Braj Bhumi: The Playground of Krishna

Braj Bhumi

Braj Bhumi is the geographical area where Krishna was born in, played with all His childhood friends, the Gopa Gopi and also performed many of His incredible deeds. This was the area where He enjoyed first 12 years of His life. This area, from His times, till date, has been called Braj Bhumi.


The people who lived in this area are the Brajwasi, wasi meaning “those who reside in”. Brajwasi are those who reside in the Braj Bhumi area.

This is similar to Balaji, Lord Venkateshwara, the lord of the Tirumala hills, Tirupati also being called as “Srinivasa”, which has become a popular name among the people of this land.

Vas means “to stay”. Nivas means “a place of residence”. Srinivasa is One who has Sri, i.e., Goddess Lakshmi residing in His heart.

Braj Bhasha

Braj is known for Krishna. Braj is known for its delicious milk sweets. Braj is also known for its sweet, lyrical language – Braj Bhasha, bhasha meaning “language”.

Braj Bhasha, language of Braj, is a parent of the Hindi language as it is spoken today and is the language of many a lyrical poems on Krishna.

Spread of Braj Bhumi

Braj Bhumi or Vraj as it is also popularly called, extends over an area of 3800 square km covering several important pilgrimage cities, such as Vrindavan, Barsana and Mathura as well as places along the Yamuna River, forests, ponds, groves, hills and other locations where Krishna spent His early years.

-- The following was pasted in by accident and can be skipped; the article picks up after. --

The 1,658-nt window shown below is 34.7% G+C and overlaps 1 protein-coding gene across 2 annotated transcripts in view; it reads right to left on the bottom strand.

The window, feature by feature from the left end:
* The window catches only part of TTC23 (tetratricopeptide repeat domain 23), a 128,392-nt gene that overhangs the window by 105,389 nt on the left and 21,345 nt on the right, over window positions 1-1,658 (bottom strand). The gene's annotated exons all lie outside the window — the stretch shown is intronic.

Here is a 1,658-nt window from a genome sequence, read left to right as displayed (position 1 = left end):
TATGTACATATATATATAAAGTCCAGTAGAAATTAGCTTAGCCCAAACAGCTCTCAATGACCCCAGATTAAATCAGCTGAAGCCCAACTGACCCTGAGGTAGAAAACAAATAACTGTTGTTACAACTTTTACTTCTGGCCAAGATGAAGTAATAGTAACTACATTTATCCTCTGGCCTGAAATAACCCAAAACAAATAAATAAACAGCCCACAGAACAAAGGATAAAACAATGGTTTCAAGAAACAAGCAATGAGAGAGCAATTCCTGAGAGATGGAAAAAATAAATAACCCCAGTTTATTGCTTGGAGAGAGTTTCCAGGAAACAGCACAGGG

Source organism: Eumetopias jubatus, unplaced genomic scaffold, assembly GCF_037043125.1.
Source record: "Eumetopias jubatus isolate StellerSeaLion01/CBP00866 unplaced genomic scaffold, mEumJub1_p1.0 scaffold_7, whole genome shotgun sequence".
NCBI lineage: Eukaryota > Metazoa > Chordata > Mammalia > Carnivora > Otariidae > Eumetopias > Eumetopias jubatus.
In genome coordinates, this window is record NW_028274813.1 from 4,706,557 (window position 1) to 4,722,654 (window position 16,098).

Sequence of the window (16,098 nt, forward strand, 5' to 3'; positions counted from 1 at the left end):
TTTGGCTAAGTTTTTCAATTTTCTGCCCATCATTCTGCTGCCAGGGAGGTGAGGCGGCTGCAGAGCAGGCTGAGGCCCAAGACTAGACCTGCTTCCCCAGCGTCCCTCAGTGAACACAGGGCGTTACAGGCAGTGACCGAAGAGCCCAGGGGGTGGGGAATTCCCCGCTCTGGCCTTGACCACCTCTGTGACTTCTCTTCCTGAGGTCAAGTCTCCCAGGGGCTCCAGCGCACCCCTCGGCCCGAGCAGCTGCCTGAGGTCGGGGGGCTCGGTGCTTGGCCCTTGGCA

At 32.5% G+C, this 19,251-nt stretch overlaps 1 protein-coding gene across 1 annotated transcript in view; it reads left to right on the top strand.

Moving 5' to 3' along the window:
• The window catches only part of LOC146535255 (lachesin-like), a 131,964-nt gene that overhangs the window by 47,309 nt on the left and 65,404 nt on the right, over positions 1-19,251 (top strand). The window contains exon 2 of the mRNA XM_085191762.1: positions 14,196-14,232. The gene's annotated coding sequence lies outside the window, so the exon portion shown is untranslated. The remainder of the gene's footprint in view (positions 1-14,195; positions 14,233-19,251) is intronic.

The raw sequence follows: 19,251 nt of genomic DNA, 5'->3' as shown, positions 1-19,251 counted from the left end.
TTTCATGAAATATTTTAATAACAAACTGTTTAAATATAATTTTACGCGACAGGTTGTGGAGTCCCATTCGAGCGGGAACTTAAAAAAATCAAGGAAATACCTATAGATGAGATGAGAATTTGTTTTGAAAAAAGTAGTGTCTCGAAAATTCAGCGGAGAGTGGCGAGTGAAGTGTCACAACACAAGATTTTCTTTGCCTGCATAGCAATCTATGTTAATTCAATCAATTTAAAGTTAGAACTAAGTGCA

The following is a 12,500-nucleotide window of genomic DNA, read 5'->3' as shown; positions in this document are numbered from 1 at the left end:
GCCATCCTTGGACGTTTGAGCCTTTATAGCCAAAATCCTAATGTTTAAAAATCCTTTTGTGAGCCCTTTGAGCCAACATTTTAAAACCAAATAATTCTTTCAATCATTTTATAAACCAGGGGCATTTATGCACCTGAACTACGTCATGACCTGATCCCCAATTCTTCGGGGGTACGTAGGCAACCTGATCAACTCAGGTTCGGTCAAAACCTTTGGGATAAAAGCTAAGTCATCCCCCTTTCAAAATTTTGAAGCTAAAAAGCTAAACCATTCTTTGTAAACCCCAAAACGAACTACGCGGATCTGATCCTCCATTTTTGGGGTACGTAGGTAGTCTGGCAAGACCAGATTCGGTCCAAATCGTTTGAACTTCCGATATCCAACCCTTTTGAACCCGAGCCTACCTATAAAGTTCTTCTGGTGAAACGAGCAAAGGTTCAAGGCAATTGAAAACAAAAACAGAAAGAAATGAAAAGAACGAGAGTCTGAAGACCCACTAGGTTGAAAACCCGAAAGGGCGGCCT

In present day geography, it covers parts of the states of Rajasthan and Uttar Pradesh.


Braj Bhumi

Twelve Principal Forests

According to the Padma Purana, there were twelve principal forests, vana, in the heartland of this region.


24 fruit groves

Braj Bhumi had 24 fruit groves apart from these forests. It also covered numerous villages.

It is in these fruit yielding groves that Krishna played with the cows, His friends and the Gopi of that region. It is in these forests and groves that Krishna vanquished many an Asura, like,

  • Dhenukasura, associated with the form of an ass, who was preventing the people of Braj from entering the groves
  • Bakasura, associated with the form of a Baka meaning “crane”, who was a friend to Krishna’s maternal uncle, Kamsa and was sent by Kamsa to kill Krishna. This is different from the Bakasura that Bhima had to encounter in the forest
  • Aghasura, associated with the form of a huge snake, who was a friend of Bakasura and Putana and was despatched by Kamsa to poison and kill Krishna when He was a baby
  • Aristasura, associated with the form of a bull, who dug up the riverside and came charging into Braj with a deafening sound
  • Kaliya, the fierce, venomous snake, which was poisoning the waters of the Yamuna.

Same then and Now

Many areas still bear the same names as narrated in the tales of Krishna such as:

  • Phisalini Shila – natural slides on which Krishna and his friends used to play
  • Bhojan Thali – natural stone formation in the shape of a plate on which Krishna and His friends used to have lunch together while grazing their herds
  • Jadkhor Caves – where Krishna and His cowherd friends used to take shelter
  • Saugandhini Shila – a stone that Krishna touched and vowed never to leave Braj Bhumi.

It is not that we have suddenly identified these places today and are placing before all. These places that were witness to Krishna’s pranks and antics as a child, still bear the same names as in the legends. Local traditions in these places too, over the last thousands of years, have connected these places continuously with these acts of Krishna.

(The above is an extract from our book Historical Krishna. More on Krishna and Krishna’s historicity in our book series “Historical Krishna”, which can be purchased at

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